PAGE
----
Growing salvia (sage) seeds in your garden
- %count% salvia (sage) seed varieties
- Attracts pollinators through an extra long blooming season
- Drought-tolerant and deer-resistant
- Blazing spikes of purple, red, blue, pink, and white
what we love about salvia
The name Salvia is from the Latin verb salvere, meaning health, well-being, prosperity, and salvation. The plant has long been used as an herbal medicine and now makes regular appearances in gardens around the world. Salvia is incredibly resilient and is both heat and cold-tolerant, drought-tolerant, and deer-resistant to boot! Salvia (sage) seeds are hardy annuals in zones 3 through 9 with some varieties growing perennially in zones 7 and up. These flowers are easy to grow and maintain and will attract a great variety of pollinators to the garden. Salvia also makes an excellent cut flower.
how and when to plant salvia seeds
Direct seed salvia (sage) seeds after the threat of frost has passed and soil temps have reached 65°F. For earlier blooms, seed indoors roughly six to eight weeks before the final frost date. Salvia seeds typically take one to two weeks to germinate, depending on soil temperature, and do best in consistently moist potting media with temperatures between 65 and 85°F. Sow seeds on the surface of the soil and leave uncovered, as seeds prefer light to germinate. Maintaining high humidity and consistent temperatures will improve germination rates. Try covering your seed-starting container with a humidity dome or plastic wrap and misting regularly. Remove the cover once 10 to 15% of your seeds have germinated and continue misting regularly until most seeds have germinated. Once plants have three sets of true leaves, pot them into lager containers. Harden off plants for a week before transplanting them into the garden.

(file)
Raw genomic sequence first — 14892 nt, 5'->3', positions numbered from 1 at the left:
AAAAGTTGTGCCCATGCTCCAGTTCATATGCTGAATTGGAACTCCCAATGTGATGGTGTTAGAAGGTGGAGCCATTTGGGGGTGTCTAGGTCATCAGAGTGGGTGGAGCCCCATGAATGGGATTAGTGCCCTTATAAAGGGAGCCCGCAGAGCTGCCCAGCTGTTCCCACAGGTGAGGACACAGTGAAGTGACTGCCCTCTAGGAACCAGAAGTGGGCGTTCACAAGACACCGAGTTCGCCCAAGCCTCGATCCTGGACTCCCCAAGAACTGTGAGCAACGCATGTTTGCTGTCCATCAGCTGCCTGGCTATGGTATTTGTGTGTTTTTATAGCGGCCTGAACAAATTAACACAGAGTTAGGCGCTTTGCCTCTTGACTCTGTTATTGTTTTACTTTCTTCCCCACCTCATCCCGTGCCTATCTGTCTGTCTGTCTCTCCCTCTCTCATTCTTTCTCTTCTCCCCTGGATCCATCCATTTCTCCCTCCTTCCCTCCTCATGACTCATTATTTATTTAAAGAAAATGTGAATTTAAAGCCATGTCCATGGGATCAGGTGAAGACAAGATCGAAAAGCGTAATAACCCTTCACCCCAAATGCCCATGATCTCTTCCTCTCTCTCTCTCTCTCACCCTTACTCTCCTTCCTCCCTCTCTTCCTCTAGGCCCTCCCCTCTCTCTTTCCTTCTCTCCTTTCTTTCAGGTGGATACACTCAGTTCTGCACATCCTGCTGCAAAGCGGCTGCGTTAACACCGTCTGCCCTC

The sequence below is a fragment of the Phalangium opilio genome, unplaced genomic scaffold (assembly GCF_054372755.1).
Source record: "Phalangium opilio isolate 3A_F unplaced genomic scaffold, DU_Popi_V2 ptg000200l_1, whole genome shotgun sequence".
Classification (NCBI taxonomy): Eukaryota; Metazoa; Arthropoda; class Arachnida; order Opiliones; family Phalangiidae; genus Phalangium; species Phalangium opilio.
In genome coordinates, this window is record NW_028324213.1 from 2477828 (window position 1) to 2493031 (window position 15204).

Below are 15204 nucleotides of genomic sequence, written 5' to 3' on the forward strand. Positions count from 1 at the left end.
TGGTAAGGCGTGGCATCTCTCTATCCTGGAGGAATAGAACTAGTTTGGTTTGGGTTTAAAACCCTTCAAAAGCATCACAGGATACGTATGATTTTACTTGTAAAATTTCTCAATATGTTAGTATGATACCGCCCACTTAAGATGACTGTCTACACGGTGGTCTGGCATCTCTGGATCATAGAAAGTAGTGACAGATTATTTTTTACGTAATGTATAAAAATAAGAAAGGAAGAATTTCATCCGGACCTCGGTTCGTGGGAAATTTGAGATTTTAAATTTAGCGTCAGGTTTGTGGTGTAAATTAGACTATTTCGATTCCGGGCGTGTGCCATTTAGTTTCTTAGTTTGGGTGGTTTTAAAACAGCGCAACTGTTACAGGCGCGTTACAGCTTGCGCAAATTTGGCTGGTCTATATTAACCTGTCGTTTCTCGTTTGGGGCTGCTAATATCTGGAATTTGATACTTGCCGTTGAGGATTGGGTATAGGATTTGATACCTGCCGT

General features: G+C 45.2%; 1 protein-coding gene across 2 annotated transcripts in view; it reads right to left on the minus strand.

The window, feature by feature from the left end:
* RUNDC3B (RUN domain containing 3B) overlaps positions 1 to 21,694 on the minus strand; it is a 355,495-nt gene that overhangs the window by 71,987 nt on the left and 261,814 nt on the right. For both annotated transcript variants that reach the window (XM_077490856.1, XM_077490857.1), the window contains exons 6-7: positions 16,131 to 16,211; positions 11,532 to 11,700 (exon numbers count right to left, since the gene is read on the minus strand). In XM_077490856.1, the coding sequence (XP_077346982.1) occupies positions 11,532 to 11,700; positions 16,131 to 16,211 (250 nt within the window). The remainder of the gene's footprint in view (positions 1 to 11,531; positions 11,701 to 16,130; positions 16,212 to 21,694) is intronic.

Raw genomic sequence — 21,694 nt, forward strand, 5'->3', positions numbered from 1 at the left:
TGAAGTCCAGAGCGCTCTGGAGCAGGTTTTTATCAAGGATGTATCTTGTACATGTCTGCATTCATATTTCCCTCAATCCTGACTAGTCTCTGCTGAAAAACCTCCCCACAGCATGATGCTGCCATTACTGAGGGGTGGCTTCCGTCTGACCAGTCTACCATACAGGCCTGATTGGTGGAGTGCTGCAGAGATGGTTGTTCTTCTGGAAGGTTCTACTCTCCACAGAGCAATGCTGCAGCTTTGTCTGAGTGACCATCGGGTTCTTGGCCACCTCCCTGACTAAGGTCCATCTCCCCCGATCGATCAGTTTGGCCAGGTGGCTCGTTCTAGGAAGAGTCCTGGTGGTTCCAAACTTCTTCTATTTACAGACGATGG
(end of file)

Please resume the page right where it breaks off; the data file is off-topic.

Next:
Salvia (sage) does best full sun but can tolerate light shade. It prefers nutrient-rich, well-drained soils. Provide 18 to 24 inches between plants, depending on varietal specifications (taller varieties usually require wider spacing). Flower spikes can grow as tall as three feet in one season!
caring for your salvia plants
Deadhead spent flowers to encourage continuous and extended blooming. Salvia (sage) plants may start to look tired come mid-summer. Cutting the plants back by one third can reinvigorate the plant and encourage the growth of new foliage and vibrant continuous blooming. Existing plants can be divided in the late winter/early spring in regions where they grows perennially (zones 7 to 9, depending on variety).
For more information about planting, growing, and caring for salvia (sage) seeds, see the Salvia (Sage) Seeds Planting Guide.